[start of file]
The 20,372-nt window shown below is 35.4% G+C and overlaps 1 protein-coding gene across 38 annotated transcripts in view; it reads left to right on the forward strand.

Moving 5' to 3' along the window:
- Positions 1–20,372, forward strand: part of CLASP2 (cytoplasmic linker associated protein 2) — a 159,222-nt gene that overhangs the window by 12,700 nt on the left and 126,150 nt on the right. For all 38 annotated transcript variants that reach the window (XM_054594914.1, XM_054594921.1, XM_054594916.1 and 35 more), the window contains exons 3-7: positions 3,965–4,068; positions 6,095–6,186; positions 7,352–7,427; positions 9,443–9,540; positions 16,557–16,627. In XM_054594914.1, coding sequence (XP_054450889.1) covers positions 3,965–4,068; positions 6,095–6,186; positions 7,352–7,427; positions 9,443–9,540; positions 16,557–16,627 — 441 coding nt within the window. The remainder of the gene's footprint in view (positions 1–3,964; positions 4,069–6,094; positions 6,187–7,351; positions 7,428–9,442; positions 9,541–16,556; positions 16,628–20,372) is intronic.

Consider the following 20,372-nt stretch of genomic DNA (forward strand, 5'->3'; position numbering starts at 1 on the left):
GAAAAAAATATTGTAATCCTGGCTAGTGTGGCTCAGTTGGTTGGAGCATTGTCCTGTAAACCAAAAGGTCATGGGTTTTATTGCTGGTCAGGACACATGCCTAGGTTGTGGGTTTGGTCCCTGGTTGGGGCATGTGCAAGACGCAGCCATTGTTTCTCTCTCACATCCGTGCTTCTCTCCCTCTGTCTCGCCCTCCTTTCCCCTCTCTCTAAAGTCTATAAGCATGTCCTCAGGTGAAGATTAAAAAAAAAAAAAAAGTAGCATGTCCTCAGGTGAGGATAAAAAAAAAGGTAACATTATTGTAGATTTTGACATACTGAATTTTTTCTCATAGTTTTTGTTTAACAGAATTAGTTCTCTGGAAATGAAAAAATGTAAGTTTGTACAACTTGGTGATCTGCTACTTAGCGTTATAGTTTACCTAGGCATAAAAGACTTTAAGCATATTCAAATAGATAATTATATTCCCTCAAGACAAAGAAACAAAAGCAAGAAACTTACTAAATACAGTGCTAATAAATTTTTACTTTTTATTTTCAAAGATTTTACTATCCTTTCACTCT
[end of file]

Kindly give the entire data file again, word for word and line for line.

The 20,372-nt window shown below is 35.4% G+C and overlaps 1 protein-coding gene across 38 annotated transcripts in view; it reads left to right on the forward strand.

Moving 5' to 3' along the window:
- Positions 1–20,372, forward strand: part of CLASP2 (cytoplasmic linker associated protein 2) — a 159,222-nt gene that overhangs the window by 12,700 nt on the left and 126,150 nt on the right. For all 38 annotated transcript variants that reach the window (XM_054594914.1, XM_054594921.1, XM_054594916.1 and 35 more), the window contains exons 3-7: positions 3,965–4,068; positions 6,095–6,186; positions 7,352–7,427; positions 9,443–9,540; positions 16,557–16,627. In XM_054594914.1, coding sequence (XP_054450889.1) covers positions 3,965–4,068; positions 6,095–6,186; positions 7,352–7,427; positions 9,443–9,540; positions 16,557–16,627 — 441 coding nt within the window. The remainder of the gene's footprint in view (positions 1–3,964; positions 4,069–6,094; positions 6,187–7,351; positions 7,428–9,442; positions 9,541–16,556; positions 16,628–20,372) is intronic.

Consider the following 20,372-nt stretch of genomic DNA (forward strand, 5'->3'; position numbering starts at 1 on the left):
GAAAAAAATATTGTAATCCTGGCTAGTGTGGCTCAGTTGGTTGGAGCATTGTCCTGTAAACCAAAAGGTCATGGGTTTTATTGCTGGTCAGGACACATGCCTAGGTTGTGGGTTTGGTCCCTGGTTGGGGCATGTGCAAGACGCAGCCATTGTTTCTCTCTCACATCCGTGCTTCTCTCCCTCTGTCTCGCCCTCCTTTCCCCTCTCTCTAAAGTCTATAAGCATGTCCTCAGGTGAAGATTAAAAAAAAAAAAAAAGTAGCATGTCCTCAGGTGAGGATAAAAAAAAAGGTAACATTATTGTAGATTTTGACATACTGAATTTTTTCTCATAGTTTTTGTTTAACAGAATTAGTTCTCTGGAAATGAAAAAATGTAAGTTTGTACAACTTGGTGATCTGCTACTTAGCGTTATAGTTTACCTAGGCATAAAAGACTTTAAGCATATTCAAATAGATAATTATATTCCCTCAAGACAAAGAAACAAAAGCAAGAAACTTACTAAATACAGTGCTAATAAATTTTTACTTTTTATTTTCAAAGATTTTACTATCCTTTCACTCT